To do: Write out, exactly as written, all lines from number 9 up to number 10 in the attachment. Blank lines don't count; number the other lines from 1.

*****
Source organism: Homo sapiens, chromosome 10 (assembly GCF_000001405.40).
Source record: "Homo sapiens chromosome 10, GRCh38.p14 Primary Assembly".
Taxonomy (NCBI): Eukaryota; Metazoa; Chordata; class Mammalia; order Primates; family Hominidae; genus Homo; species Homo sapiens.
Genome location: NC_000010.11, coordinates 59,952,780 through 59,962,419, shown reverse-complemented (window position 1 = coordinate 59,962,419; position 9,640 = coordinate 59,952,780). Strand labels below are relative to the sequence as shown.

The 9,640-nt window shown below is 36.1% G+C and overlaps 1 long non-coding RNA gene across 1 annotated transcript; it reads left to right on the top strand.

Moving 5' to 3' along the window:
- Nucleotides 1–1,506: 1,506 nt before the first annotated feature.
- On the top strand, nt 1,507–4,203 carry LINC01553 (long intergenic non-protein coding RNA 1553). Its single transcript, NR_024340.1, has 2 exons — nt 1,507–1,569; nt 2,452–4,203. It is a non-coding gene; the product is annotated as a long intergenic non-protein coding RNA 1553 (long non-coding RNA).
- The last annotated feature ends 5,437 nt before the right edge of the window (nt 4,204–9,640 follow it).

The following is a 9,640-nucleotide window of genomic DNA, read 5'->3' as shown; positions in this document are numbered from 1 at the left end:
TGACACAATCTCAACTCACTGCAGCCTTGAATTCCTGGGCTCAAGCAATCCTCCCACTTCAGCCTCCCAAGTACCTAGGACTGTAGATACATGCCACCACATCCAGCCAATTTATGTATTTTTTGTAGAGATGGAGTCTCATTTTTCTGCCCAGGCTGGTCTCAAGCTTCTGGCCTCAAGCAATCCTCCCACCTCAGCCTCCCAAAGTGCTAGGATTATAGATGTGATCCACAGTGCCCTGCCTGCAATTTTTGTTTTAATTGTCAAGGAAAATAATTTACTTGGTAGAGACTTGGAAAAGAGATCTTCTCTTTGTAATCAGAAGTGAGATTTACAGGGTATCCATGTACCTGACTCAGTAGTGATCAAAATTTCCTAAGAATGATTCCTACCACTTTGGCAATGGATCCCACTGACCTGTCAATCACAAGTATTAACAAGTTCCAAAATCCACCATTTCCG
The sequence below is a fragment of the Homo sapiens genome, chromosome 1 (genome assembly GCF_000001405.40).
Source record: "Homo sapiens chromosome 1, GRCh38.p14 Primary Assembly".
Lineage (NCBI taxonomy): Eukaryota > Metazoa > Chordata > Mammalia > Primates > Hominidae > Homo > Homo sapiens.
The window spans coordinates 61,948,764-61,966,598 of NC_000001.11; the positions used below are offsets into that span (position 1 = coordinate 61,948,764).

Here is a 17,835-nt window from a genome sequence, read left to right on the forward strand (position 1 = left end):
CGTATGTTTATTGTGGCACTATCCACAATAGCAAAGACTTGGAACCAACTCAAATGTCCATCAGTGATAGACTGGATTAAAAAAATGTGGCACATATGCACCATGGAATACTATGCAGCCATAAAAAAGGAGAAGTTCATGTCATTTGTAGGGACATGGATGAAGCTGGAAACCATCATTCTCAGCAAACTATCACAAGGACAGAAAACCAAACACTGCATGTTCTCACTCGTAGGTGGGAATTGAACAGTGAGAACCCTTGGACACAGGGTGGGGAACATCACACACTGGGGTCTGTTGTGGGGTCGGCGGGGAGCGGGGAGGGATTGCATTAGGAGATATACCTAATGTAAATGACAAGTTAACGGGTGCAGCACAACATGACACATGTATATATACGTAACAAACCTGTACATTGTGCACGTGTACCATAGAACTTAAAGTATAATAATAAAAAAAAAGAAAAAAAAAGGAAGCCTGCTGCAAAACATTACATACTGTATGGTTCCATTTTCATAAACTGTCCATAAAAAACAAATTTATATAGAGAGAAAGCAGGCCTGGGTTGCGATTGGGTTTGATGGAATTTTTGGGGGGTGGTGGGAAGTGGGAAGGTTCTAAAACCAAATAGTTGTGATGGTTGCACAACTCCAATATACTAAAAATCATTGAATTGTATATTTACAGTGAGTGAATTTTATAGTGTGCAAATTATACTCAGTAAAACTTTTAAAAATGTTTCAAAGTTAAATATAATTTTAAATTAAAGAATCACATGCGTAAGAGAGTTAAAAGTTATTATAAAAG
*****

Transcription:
- The last annotated feature ends 5,437 nt before the right edge of the window (nt 4,204–9,640 follow it).

The following is a 9,640-nucleotide window of genomic DNA, read 5'->3' as shown; positions in this document are numbered from 1 at the left end: